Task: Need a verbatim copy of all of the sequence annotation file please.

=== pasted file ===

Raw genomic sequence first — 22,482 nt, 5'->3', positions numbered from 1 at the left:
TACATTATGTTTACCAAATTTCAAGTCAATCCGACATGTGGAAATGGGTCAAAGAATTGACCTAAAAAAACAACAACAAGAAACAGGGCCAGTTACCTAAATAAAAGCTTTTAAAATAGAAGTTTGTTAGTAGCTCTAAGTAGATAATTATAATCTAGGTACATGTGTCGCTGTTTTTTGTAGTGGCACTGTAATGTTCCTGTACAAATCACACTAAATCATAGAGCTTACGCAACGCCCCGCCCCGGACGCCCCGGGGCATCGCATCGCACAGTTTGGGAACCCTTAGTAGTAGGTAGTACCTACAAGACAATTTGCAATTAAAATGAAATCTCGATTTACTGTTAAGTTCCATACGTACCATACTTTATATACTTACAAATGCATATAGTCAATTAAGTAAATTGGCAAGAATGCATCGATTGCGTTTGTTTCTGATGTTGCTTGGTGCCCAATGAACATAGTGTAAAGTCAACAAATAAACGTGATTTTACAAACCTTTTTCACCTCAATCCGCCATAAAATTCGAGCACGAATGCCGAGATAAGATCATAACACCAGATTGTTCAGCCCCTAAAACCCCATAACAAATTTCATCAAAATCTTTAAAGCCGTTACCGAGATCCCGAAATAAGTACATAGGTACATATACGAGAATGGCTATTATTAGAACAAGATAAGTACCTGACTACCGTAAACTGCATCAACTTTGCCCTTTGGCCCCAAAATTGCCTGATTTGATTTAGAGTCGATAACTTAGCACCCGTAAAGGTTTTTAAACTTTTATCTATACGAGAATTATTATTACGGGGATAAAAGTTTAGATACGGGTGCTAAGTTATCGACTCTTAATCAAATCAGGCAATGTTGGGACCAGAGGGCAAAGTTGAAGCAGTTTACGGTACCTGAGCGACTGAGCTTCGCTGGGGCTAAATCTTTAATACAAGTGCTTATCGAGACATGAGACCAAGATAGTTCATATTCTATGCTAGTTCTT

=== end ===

Raw genomic sequence first — 22,482 nt, 5'->3', positions numbered from 1 at the left:
TACATTATGTTTACCAAATTTCAAGTCAATCCGACATGTGGAAATGGGTCAAAGAATTGACCTAAAAAAACAACAACAAGAAACAGGGCCAGTTACCTAAATAAAAGCTTTTAAAATAGAAGTTTGTTAGTAGCTCTAAGTAGATAATTATAATCTAGGTACATGTGTCGCTGTTTTTTGTAGTGGCACTGTAATGTTCCTGTACAAATCACACTAAATCATAGAGCTTACGCAACGCCCCGCCCCGGACGCCCCGGGGCATCGCATCGCACAGTTTGGGAACCCTTAGTAGTAGGTAGTACCTACAAGACAATTTGCAATTAAAATGAAATCTCGATTTACTGTTAAGTTCCATACGTACCATACTTTATATACTTACAAATGCATATAGTCAATTAAGTAAATTGGCAAGAATGCATCGATTGCGTTTGTTTCTGATGTTGCTTGGTGCCCAATGAACATAGTGTAAAGTCAACAAATAAACGTGATTTTACAAACCTTTTTCACCTCAATCCGCCATAAAATTCGAGCACGAATGCCGAGATAAGATCATAACACCAGATTGTTCAGCCCCTAAAACCCCATAACAAATTTCATCAAAATCTTTAAAGCCGTTACCGAGATCCCGAAATAAGTACATAGGTACATATACGAGAATGGCTATTATTAGAACAAGATAAGTACCTGACTACCGTAAACTGCATCAACTTTGCCCTTTGGCCCCAAAATTGCCTGATTTGATTTAGAGTCGATAACTTAGCACCCGTAAAGGTTTTTAAACTTTTATCTATACGAGAATTATTATTACGGGGATAAAAGTTTAGATACGGGTGCTAAGTTATCGACTCTTAATCAAATCAGGCAATGTTGGGACCAGAGGGCAAAGTTGAAGCAGTTTACGGTACCTGAGCGACTGAGCTTCGCTGGGGCTAAATCTTTAATACAAGTGCTTATCGAGACATGAGACCAAGATAGTTCATATTCTATGCTAGTTCTT